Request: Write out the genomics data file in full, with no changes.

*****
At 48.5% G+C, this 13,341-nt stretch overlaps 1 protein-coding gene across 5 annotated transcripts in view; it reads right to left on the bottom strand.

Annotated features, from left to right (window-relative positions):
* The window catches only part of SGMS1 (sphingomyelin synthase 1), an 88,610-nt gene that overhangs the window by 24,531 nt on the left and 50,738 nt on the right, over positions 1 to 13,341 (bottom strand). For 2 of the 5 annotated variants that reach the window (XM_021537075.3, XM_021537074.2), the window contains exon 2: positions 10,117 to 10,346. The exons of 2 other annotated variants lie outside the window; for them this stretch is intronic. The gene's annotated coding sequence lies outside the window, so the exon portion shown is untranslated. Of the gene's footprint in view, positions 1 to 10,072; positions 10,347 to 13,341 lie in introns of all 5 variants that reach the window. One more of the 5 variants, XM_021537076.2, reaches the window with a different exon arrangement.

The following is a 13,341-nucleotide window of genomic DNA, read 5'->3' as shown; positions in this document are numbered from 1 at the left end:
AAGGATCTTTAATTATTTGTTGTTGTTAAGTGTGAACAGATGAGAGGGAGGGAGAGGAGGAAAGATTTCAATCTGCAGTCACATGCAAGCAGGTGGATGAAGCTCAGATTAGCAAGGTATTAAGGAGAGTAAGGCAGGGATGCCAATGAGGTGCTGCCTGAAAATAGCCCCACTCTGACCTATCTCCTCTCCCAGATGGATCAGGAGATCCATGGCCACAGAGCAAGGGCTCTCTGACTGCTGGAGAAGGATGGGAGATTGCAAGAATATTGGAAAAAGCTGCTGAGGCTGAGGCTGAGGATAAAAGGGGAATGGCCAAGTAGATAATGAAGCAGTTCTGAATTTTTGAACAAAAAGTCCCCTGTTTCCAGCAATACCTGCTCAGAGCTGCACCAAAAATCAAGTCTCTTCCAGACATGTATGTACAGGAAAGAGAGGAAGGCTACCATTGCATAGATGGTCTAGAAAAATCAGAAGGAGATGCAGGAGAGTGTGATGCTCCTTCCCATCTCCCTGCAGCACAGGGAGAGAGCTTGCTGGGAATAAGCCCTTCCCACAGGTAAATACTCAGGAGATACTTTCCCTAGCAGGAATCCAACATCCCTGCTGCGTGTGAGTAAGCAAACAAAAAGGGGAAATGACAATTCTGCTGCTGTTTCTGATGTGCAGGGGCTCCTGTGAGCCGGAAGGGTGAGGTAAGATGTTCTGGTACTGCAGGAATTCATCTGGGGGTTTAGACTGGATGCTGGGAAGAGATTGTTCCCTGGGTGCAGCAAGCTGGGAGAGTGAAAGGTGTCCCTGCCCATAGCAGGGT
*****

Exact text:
At 48.5% G+C, this 13,341-nt stretch overlaps 1 protein-coding gene across 5 annotated transcripts in view; it reads right to left on the bottom strand.

Annotated features, from left to right (window-relative positions):
* The window catches only part of SGMS1 (sphingomyelin synthase 1), an 88,610-nt gene that overhangs the window by 24,531 nt on the left and 50,738 nt on the right, over positions 1 to 13,341 (bottom strand). For 2 of the 5 annotated variants that reach the window (XM_021537075.3, XM_021537074.2), the window contains exon 2: positions 10,117 to 10,346. The exons of 2 other annotated variants lie outside the window; for them this stretch is intronic. The gene's annotated coding sequence lies outside the window, so the exon portion shown is untranslated. Of the gene's footprint in view, positions 1 to 10,072; positions 10,347 to 13,341 lie in introns of all 5 variants that reach the window. One more of the 5 variants, XM_021537076.2, reaches the window with a different exon arrangement.

The following is a 13,341-nucleotide window of genomic DNA, read 5'->3' as shown; positions in this document are numbered from 1 at the left end:
AAGGATCTTTAATTATTTGTTGTTGTTAAGTGTGAACAGATGAGAGGGAGGGAGAGGAGGAAAGATTTCAATCTGCAGTCACATGCAAGCAGGTGGATGAAGCTCAGATTAGCAAGGTATTAAGGAGAGTAAGGCAGGGATGCCAATGAGGTGCTGCCTGAAAATAGCCCCACTCTGACCTATCTCCTCTCCCAGATGGATCAGGAGATCCATGGCCACAGAGCAAGGGCTCTCTGACTGCTGGAGAAGGATGGGAGATTGCAAGAATATTGGAAAAAGCTGCTGAGGCTGAGGCTGAGGATAAAAGGGGAATGGCCAAGTAGATAATGAAGCAGTTCTGAATTTTTGAACAAAAAGTCCCCTGTTTCCAGCAATACCTGCTCAGAGCTGCACCAAAAATCAAGTCTCTTCCAGACATGTATGTACAGGAAAGAGAGGAAGGCTACCATTGCATAGATGGTCTAGAAAAATCAGAAGGAGATGCAGGAGAGTGTGATGCTCCTTCCCATCTCCCTGCAGCACAGGGAGAGAGCTTGCTGGGAATAAGCCCTTCCCACAGGTAAATACTCAGGAGATACTTTCCCTAGCAGGAATCCAACATCCCTGCTGCGTGTGAGTAAGCAAACAAAAAGGGGAAATGACAATTCTGCTGCTGTTTCTGATGTGCAGGGGCTCCTGTGAGCCGGAAGGGTGAGGTAAGATGTTCTGGTACTGCAGGAATTCATCTGGGGGTTTAGACTGGATGCTGGGAAGAGATTGTTCCCTGGGTGCAGCAAGCTGGGAGAGTGAAAGGTGTCCCTGCCCATAGCAGGGT